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We’ve Got You Covered: How To Care For Your Flax Linen Sheets

September 17, 2021   By Ecosa Dream Writers
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Did you know that an excellent way to score good bed linen is to go undercover? Now that we’ve hit our bad-pun quota for the day, it’s time to get serious.

Linen, a fabric made from the flax plant, is among the best materials available. That shouldn’t surprise anyone who’s owned it before. Soft, durable, and breathable, a new linen sheet set feels like being hugged by clouds. ☁️

Aside from its fine texture, linen is also breathable, meaning comfortable nights are guaranteed regardless of the season. Even if you sweat, linen’s here to cover you, thanks to its moisture-wicking properties.

Since linen feels good to touch, it won’t blow your mind that people want their duvet covers, bed sheets or pillowcases made of the stuff. However, some think linen fabrics aren’t worth the hassle.

Linen isn’t exactly cheap, so making the most out of your purchase should be a top priority. Luckily for you, linen won’t fray easily, unlike other fabrics. Still, you should know the dos and don’ts when washing brand spanking new sheets.

The first time you sleep with linen sheets is an unforgettable moment. It’s when you need to start washing the linen that you might have second thoughts.

Don’t.

Naysayers believe that linen can be a chore to care for, but you can easily give your linen the appropriate TLC it needs with the proper care instructions. 

We’ve got you covered, don’t worry. 

Wash linen sheets the right way

A washing machine with different kinds of detergent.

Experts believe that you should wash your sheets once a week for various reasons, such as prolonging the fabric’s lifespan, preventing allergen buildup, and good hygiene.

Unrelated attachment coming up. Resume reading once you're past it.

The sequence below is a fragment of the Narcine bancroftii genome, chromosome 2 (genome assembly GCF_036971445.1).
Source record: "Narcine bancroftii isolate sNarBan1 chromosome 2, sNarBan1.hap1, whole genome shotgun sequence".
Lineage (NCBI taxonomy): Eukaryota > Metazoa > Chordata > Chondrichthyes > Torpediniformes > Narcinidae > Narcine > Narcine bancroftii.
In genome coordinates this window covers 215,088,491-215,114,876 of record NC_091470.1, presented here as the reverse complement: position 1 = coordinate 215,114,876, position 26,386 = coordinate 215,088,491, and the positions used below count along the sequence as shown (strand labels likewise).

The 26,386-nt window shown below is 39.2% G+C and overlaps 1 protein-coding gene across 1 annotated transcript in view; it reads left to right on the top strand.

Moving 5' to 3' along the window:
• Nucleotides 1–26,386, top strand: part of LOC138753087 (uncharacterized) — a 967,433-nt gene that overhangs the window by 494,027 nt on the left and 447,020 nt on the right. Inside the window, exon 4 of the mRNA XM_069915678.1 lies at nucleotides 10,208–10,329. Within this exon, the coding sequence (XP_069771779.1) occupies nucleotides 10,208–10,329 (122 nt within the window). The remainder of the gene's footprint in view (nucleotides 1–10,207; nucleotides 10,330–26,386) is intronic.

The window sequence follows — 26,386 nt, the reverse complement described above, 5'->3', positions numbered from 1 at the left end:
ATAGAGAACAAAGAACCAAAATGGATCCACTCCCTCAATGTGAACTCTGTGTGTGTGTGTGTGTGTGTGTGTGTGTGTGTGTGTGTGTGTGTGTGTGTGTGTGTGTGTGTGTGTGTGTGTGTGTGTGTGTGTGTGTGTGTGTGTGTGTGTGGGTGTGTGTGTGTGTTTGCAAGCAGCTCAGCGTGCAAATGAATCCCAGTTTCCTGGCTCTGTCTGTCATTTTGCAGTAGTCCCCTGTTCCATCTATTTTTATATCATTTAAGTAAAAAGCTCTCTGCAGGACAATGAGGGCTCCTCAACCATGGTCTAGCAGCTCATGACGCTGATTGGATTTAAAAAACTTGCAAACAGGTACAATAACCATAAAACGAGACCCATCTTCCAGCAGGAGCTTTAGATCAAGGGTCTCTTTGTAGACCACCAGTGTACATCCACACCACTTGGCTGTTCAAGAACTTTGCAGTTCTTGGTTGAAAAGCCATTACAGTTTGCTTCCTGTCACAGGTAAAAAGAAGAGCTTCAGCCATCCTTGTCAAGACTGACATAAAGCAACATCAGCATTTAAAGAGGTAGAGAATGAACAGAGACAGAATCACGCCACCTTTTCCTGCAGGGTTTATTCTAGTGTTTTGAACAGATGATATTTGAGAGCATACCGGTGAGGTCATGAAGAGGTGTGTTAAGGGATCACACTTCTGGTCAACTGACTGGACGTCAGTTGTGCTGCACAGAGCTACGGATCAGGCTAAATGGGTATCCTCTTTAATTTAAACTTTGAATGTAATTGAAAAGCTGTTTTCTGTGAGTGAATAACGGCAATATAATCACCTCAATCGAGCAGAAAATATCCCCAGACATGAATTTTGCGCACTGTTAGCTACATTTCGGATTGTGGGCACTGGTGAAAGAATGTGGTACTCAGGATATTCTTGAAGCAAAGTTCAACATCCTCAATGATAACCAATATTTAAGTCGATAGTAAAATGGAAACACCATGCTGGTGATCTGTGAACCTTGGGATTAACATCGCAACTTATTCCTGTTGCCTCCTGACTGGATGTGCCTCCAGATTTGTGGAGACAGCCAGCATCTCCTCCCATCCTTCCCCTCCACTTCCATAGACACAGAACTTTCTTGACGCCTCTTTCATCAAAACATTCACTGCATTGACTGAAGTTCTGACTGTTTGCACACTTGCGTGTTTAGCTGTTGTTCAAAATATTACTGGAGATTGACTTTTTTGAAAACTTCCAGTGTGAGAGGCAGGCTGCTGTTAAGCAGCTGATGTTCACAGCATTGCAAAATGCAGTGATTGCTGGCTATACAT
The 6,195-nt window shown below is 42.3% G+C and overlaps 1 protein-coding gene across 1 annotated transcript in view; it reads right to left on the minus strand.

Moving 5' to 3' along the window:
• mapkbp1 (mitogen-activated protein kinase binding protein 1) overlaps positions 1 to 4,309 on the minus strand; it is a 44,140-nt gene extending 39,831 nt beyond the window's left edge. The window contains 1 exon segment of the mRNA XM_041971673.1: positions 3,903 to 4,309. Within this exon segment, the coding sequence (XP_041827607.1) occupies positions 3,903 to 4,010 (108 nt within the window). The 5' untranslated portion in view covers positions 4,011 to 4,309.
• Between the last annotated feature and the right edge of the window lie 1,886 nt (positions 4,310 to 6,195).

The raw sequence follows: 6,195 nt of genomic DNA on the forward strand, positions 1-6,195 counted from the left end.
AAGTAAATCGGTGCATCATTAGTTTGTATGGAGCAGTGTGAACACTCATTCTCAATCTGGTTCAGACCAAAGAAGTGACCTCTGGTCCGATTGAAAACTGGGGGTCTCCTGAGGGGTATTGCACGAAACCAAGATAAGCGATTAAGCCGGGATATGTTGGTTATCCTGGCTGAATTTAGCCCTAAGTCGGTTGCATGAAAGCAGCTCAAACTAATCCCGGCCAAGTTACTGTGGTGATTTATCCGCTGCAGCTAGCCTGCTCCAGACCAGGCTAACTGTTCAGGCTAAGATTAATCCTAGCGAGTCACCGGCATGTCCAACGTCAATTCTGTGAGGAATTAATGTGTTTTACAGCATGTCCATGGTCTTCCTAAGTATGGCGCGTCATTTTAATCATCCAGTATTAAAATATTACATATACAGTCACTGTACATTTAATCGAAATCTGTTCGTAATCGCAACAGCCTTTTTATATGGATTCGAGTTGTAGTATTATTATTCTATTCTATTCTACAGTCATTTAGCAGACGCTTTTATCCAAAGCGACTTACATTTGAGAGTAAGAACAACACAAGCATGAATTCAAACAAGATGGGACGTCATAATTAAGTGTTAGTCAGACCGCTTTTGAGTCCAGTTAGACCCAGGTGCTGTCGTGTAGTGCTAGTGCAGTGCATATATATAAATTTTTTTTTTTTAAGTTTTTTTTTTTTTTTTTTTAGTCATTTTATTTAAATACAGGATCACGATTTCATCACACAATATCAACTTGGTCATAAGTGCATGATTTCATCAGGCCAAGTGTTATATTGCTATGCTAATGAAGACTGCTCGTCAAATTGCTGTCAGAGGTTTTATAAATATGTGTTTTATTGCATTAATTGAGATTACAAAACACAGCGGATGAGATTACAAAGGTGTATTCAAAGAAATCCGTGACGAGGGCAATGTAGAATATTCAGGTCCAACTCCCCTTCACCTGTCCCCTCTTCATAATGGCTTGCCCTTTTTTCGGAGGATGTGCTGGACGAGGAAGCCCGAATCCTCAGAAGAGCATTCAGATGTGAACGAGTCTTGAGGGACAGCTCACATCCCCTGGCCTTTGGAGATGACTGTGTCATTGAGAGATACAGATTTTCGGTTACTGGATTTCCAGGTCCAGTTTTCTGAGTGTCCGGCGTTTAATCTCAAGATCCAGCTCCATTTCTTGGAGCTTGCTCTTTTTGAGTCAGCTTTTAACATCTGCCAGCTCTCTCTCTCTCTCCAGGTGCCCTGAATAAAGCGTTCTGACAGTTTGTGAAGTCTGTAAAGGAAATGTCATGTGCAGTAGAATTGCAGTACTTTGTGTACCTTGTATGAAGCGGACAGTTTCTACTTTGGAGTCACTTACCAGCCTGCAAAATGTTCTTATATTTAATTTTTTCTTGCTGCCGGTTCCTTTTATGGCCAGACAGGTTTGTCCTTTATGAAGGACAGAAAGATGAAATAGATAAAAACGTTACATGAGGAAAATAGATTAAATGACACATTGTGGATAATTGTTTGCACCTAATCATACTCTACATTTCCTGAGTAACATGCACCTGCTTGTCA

Since flax linen can be an investment, it’s best to know how to look after these fabrics from the first wash. 

Linen care isn’t limited to making sure your sheets are clean enough for the pope. It also means choosing the correct laundry detergent, whether to go the hand wash or washing machine route, and the need for bleach.

For starters, linen isn’t exactly delicate. While it isn’t indestructible, you don’t have to worry about shrinkage or breakage as long as you know what you’re doing. 

The thing we love about linen is that repeated washing makes it softer instead of fraying it. So, you shouldn’t skimp on changing your sheets, but you can’t just chuck them into the washer either.

You can machine wash linen, choosing a gentle cycle with warm water and mild detergent. 

Sounds easy enough, right?

The temperature you subject your linen to matters. Generally, it would be best to stick with lukewarm or cold water to help the fabric retain its strength and softness. 

Now that you’ve got your water right, it’s time to pick the perfect detergent. Since linen gets softer with every wash, there’s no use for fabric softeners, dryer sheets or strong cleaners. If you have to, you can use baking soda to keep your sheets fresh and crisp.

The market is full of brands offering harsh laundry liquid, while those that are gentle on your fabrics are few and far between.